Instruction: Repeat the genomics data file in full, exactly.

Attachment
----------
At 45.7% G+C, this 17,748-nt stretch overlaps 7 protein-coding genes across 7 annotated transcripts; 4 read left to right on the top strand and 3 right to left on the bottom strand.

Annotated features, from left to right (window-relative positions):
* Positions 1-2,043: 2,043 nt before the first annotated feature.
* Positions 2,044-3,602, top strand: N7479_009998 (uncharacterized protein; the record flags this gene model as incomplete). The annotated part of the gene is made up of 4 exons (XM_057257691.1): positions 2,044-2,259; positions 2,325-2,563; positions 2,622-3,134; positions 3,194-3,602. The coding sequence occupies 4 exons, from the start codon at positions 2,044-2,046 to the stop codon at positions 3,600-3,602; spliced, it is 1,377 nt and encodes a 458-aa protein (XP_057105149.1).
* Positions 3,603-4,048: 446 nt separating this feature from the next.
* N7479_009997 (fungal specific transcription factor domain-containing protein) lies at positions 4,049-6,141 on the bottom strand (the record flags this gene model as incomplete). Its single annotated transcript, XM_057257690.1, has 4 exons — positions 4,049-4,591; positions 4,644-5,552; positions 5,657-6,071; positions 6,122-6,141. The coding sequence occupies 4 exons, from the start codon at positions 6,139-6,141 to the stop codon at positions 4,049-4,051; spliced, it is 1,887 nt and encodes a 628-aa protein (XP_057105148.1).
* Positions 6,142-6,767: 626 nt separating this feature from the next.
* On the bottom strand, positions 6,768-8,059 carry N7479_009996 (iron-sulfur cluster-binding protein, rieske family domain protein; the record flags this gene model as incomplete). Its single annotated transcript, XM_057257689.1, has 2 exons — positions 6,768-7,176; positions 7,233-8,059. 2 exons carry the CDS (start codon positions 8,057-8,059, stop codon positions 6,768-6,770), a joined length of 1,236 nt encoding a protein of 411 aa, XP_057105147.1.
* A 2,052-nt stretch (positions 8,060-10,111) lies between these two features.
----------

At 45.7% G+C, this 17,748-nt stretch overlaps 7 protein-coding genes across 7 annotated transcripts; 4 read left to right on the top strand and 3 right to left on the bottom strand.

Annotated features, from left to right (window-relative positions):
* Positions 1-2,043: 2,043 nt before the first annotated feature.
* Positions 2,044-3,602, top strand: N7479_009998 (uncharacterized protein; the record flags this gene model as incomplete). The annotated part of the gene is made up of 4 exons (XM_057257691.1): positions 2,044-2,259; positions 2,325-2,563; positions 2,622-3,134; positions 3,194-3,602. The coding sequence occupies 4 exons, from the start codon at positions 2,044-2,046 to the stop codon at positions 3,600-3,602; spliced, it is 1,377 nt and encodes a 458-aa protein (XP_057105149.1).
* Positions 3,603-4,048: 446 nt separating this feature from the next.
* N7479_009997 (fungal specific transcription factor domain-containing protein) lies at positions 4,049-6,141 on the bottom strand (the record flags this gene model as incomplete). Its single annotated transcript, XM_057257690.1, has 4 exons — positions 4,049-4,591; positions 4,644-5,552; positions 5,657-6,071; positions 6,122-6,141. The coding sequence occupies 4 exons, from the start codon at positions 6,139-6,141 to the stop codon at positions 4,049-4,051; spliced, it is 1,887 nt and encodes a 628-aa protein (XP_057105148.1).
* Positions 6,142-6,767: 626 nt separating this feature from the next.
* On the bottom strand, positions 6,768-8,059 carry N7479_009996 (iron-sulfur cluster-binding protein, rieske family domain protein; the record flags this gene model as incomplete). Its single annotated transcript, XM_057257689.1, has 2 exons — positions 6,768-7,176; positions 7,233-8,059. 2 exons carry the CDS (start codon positions 8,057-8,059, stop codon positions 6,768-6,770), a joined length of 1,236 nt encoding a protein of 411 aa, XP_057105147.1.
* A 2,052-nt stretch (positions 8,060-10,111) lies between these two features.